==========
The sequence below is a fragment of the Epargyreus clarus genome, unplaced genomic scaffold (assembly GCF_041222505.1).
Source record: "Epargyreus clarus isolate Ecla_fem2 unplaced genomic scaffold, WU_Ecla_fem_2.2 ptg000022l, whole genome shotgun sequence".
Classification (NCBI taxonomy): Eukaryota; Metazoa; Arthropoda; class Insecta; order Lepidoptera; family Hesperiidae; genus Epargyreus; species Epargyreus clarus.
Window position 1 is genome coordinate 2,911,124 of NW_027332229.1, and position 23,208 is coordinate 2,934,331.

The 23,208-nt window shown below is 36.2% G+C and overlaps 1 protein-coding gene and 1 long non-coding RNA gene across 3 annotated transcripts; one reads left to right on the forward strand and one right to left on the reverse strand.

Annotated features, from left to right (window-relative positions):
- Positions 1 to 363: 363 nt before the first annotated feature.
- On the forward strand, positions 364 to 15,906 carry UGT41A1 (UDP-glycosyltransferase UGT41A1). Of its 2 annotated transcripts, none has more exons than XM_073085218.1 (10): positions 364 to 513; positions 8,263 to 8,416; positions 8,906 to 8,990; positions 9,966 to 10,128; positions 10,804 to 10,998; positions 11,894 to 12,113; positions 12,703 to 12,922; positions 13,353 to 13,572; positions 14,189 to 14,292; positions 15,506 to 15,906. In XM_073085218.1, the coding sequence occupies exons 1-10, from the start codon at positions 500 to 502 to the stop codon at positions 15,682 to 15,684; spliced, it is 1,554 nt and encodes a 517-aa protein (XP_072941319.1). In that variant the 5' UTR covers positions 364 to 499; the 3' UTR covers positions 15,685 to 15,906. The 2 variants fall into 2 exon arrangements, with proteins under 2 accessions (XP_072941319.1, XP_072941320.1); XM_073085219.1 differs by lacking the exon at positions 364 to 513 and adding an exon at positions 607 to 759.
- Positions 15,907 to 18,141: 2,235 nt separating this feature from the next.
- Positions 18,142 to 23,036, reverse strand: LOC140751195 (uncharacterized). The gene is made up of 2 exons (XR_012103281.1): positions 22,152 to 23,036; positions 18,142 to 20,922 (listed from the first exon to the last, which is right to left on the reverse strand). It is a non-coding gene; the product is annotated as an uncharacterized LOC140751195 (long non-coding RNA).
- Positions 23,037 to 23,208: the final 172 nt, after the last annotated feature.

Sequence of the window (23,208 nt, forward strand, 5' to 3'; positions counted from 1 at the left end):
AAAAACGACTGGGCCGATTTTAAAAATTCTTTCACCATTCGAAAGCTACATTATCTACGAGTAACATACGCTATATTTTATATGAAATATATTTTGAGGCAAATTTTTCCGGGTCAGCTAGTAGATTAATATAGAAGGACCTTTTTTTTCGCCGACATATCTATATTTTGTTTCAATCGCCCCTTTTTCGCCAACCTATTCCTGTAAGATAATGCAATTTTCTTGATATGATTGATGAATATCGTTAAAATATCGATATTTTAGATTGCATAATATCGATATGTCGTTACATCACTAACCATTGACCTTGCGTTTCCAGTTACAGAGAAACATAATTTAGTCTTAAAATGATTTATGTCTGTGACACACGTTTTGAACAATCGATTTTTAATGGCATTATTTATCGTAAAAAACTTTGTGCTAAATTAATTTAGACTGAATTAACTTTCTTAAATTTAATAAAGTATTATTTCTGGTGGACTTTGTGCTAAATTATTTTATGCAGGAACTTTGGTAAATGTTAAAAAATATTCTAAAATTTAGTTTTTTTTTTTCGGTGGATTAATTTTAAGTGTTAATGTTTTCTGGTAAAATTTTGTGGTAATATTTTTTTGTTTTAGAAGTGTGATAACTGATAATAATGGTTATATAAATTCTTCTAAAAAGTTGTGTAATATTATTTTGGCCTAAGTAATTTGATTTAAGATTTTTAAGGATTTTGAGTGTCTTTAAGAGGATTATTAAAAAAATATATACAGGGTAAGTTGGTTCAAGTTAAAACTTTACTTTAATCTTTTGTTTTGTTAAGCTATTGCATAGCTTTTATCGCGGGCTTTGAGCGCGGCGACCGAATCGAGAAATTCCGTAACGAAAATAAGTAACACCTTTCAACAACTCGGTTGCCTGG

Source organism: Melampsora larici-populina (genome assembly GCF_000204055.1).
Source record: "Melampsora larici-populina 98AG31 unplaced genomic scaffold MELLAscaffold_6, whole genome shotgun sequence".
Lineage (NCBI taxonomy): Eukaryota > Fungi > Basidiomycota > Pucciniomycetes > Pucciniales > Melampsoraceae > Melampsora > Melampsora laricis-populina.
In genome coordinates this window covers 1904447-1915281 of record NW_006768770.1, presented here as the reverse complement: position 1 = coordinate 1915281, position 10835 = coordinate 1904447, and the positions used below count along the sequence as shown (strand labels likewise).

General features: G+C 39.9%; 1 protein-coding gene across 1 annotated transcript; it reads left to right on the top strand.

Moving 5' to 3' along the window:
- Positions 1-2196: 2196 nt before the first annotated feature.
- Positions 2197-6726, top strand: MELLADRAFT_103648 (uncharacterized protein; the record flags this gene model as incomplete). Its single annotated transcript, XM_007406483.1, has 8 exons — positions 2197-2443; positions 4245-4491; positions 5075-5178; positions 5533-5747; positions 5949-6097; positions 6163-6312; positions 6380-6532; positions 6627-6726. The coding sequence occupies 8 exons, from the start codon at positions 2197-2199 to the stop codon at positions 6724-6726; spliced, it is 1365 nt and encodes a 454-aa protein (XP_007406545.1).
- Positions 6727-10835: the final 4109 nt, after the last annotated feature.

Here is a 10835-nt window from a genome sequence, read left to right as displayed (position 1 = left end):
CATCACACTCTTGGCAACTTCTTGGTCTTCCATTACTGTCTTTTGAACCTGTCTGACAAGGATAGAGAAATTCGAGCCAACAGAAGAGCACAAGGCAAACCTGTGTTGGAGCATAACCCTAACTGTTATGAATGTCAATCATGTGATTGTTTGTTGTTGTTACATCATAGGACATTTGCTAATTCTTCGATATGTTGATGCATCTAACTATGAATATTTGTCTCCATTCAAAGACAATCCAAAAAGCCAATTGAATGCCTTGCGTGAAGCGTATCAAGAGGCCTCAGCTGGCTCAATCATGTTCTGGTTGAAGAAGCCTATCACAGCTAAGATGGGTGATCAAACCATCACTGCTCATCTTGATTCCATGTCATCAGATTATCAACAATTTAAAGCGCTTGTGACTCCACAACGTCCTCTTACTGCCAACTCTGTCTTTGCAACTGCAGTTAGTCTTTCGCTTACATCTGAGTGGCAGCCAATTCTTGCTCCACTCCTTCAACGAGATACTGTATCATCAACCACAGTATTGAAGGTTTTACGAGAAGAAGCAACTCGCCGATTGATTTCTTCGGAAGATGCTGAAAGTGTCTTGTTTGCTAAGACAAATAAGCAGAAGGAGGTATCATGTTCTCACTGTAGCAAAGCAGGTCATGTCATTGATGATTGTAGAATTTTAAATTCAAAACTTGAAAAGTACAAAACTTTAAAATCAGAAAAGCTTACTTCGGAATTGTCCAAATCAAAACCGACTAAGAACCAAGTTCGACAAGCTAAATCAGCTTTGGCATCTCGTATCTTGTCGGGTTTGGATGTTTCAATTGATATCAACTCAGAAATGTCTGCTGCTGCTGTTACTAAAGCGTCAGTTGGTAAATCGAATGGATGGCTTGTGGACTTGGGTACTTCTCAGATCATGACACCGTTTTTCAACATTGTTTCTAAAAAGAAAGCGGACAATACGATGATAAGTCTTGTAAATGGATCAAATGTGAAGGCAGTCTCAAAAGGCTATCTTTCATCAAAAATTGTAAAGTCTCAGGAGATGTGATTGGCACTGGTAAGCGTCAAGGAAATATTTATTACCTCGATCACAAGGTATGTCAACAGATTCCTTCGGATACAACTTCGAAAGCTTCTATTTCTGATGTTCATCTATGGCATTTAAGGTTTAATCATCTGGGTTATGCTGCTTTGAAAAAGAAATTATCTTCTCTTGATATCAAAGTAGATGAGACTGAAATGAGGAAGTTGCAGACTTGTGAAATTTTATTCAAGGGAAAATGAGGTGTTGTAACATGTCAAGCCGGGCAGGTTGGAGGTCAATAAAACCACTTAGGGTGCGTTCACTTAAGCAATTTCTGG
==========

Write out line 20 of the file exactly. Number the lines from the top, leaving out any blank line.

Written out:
- Positions 1-2196: 2196 nt before the first annotated feature.